The French Presidency on Tuesday announced that thirteen of its soldiers fighting extremists in central Mali were killed on Monday in an accident between two helicopters on combat mission.
It did not provide a location where the accident occurred but stated the accident is the single biggest loss of French troops in combat in the region since they began intervening there in 2013.
The statement from President Emmanuel Macron’s office as quoted by Reuters read:
“The President announces with deep sadness the death of 13 French troops in Mali on the evening of November 25, in an accident between their two helicopters during a combat mission against jihadists”.
The circumstances surrounding the accident are not immediately clear and France’s Armed Forces Minister Florence Parly said the accident occurred while the helicopters were in flight.
The Defence Ministry said the helicopters involved in the Central Mali operation were a Tiger and a Cougar.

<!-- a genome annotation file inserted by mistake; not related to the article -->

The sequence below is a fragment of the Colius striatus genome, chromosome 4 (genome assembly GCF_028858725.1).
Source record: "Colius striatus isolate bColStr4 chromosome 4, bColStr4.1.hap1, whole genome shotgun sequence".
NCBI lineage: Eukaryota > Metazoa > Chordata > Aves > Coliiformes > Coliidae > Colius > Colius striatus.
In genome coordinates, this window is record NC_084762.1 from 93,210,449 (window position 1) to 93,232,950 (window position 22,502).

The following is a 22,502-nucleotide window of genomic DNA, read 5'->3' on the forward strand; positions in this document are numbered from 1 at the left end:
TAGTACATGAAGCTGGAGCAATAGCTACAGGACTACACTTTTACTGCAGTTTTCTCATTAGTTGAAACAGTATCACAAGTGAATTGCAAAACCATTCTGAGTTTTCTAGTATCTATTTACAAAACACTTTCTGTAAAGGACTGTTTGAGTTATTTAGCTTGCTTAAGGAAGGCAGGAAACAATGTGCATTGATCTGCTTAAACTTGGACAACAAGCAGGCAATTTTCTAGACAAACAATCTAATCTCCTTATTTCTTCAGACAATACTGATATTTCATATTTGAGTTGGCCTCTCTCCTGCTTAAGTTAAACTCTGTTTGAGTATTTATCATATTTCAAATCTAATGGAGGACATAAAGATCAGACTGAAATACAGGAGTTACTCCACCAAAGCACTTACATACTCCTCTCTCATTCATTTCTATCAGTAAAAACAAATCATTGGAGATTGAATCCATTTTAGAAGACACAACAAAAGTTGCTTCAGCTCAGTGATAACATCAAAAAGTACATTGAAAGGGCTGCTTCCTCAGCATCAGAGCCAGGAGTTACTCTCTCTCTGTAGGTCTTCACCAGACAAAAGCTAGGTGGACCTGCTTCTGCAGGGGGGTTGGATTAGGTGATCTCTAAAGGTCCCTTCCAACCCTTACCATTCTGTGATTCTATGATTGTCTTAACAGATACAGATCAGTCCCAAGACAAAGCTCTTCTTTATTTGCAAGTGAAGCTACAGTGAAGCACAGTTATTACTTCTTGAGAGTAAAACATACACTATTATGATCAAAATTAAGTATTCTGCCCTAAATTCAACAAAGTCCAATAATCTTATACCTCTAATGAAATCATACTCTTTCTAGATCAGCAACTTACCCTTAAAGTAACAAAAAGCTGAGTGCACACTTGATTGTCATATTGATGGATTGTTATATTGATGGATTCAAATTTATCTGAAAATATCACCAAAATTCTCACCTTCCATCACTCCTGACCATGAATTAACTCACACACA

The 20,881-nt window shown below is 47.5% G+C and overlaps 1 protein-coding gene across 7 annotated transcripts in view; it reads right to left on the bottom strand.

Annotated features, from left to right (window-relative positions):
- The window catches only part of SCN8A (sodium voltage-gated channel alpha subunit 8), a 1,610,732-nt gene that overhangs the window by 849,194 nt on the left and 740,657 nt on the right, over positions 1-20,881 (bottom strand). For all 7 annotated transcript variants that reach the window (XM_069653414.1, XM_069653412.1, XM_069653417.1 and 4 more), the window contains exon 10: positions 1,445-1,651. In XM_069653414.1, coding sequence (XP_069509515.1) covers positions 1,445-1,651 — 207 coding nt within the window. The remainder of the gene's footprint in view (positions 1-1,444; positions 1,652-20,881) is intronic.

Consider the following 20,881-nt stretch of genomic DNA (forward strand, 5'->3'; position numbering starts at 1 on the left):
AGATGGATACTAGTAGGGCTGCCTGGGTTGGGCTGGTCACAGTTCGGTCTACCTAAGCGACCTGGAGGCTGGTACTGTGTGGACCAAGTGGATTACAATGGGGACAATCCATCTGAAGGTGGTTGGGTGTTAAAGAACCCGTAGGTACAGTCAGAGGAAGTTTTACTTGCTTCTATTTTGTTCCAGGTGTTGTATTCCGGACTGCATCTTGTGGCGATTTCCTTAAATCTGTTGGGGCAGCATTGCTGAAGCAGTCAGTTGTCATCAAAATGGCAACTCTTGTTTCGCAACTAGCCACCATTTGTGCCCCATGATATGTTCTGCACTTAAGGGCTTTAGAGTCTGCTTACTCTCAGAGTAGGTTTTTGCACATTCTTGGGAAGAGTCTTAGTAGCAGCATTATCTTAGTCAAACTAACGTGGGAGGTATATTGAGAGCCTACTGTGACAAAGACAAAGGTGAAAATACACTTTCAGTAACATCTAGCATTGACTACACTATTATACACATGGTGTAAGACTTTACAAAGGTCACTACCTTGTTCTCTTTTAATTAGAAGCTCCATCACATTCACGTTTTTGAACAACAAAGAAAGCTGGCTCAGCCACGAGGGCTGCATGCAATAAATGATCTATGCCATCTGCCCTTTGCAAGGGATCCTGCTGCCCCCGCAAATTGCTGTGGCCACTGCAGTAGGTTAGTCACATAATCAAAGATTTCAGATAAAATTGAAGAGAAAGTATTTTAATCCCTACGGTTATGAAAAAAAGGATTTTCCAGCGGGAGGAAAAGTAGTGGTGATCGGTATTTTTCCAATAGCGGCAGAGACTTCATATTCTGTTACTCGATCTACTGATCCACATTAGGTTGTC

The ministry in a statement said “they were supporting commandos from the Barkhane force who were engaged with armed terrorists.”
France, the former colonial power in the region, intervened in Mali six years ago to drive out Extremist militants who had occupied the north and still use swathes of the country as a launchpad for attacks across the largely desert region.
Paris has since kept troops in the region as part of Barkhane counter-terrorism operations, while Western powers have provided funding to a regional force made up of soldiers from Mali, Niger, Burkina Faso,
Chad and Mauritania-
France has expressed frustrations for bearing the brunt of operations on the ground, although other European countries have provided logistical support, trainers and some special forces.
Diplomats say by reinforcing African forces, Paris sees an eventual exit strategy for what is its biggest foreign deployment.
Monday’s deaths bring the total number of French soldiers killed in the Sahel to 28.